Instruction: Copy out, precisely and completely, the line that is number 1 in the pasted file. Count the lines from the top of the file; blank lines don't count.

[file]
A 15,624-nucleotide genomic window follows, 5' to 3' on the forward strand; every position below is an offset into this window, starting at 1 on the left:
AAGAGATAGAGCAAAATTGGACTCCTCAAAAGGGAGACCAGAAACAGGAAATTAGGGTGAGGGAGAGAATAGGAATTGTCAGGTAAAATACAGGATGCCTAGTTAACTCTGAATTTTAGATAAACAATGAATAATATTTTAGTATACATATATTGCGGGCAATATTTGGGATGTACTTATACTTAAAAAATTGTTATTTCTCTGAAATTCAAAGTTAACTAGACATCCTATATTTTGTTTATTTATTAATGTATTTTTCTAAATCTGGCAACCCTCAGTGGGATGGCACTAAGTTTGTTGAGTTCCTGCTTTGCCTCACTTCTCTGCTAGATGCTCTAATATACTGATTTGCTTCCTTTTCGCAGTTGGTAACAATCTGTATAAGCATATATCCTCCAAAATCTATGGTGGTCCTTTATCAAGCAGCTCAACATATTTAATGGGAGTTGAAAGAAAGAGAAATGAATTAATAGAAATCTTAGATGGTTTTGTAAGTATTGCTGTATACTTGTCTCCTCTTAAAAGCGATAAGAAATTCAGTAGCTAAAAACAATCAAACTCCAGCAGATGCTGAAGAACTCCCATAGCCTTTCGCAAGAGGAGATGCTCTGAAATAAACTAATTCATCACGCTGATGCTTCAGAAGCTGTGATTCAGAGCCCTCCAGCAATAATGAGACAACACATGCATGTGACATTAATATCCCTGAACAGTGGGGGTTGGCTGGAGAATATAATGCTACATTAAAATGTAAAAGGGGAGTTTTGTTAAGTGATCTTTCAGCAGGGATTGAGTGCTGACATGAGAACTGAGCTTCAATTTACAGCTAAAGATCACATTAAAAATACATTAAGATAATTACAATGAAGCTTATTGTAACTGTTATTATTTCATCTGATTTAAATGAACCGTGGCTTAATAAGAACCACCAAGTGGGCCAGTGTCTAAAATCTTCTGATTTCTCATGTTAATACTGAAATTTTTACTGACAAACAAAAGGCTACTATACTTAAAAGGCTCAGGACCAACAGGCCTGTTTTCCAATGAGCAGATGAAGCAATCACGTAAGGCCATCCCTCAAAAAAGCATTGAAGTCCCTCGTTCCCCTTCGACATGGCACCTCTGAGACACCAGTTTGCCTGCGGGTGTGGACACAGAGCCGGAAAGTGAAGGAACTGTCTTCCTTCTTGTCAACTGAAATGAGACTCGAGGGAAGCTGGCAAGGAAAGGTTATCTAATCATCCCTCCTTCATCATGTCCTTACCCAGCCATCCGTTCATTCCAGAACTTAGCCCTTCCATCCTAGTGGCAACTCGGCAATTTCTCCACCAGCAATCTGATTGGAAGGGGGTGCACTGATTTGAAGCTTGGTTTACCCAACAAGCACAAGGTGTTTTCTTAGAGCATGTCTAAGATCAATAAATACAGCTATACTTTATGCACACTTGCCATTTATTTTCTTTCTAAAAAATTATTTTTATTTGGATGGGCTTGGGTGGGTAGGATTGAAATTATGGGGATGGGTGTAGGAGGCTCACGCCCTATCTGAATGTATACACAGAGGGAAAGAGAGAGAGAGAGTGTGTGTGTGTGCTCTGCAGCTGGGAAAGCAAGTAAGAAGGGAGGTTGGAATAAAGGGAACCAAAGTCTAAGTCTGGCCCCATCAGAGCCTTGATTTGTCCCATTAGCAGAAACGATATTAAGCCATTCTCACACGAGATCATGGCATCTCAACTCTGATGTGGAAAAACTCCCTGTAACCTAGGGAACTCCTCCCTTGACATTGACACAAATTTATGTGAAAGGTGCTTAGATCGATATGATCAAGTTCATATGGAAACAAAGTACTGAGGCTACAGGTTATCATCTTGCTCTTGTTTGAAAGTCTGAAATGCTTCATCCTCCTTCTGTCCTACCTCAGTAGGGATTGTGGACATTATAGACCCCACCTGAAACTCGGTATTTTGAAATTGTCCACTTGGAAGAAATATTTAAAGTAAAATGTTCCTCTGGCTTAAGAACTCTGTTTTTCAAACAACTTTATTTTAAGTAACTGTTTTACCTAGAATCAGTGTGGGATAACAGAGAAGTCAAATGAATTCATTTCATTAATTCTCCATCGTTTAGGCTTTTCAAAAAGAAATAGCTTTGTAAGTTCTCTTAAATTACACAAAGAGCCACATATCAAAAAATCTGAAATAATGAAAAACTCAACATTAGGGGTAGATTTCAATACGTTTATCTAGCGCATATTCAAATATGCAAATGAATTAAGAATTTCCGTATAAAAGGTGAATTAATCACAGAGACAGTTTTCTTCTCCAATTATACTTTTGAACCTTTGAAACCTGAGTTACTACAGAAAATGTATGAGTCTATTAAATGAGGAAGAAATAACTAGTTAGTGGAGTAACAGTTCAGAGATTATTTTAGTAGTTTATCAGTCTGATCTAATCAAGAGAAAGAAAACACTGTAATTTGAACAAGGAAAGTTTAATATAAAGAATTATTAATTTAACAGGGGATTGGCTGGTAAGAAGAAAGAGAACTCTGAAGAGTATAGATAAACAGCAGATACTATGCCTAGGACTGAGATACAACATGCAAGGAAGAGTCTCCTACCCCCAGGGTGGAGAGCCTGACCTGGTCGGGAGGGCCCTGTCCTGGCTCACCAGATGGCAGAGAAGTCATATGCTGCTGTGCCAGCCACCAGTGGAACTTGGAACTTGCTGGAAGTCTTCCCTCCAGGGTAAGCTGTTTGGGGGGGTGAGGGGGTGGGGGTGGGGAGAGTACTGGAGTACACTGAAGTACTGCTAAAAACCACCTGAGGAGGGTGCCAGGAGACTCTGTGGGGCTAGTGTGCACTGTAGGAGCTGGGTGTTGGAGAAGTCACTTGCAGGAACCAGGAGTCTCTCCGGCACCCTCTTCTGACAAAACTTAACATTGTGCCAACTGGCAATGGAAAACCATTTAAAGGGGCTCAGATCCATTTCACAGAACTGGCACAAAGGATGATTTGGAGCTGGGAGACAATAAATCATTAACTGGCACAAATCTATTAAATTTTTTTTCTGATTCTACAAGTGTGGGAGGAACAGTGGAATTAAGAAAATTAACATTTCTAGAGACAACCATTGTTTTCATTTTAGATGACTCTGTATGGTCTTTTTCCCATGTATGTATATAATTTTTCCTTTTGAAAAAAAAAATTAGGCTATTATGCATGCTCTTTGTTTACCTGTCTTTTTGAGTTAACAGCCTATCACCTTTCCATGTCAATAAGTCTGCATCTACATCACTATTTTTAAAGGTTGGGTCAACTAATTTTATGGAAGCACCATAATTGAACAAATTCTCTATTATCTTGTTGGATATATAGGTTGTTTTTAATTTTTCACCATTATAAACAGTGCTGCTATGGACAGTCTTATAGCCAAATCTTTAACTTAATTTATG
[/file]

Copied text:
A 15,624-nucleotide genomic window follows, 5' to 3' on the forward strand; every position below is an offset into this window, starting at 1 on the left: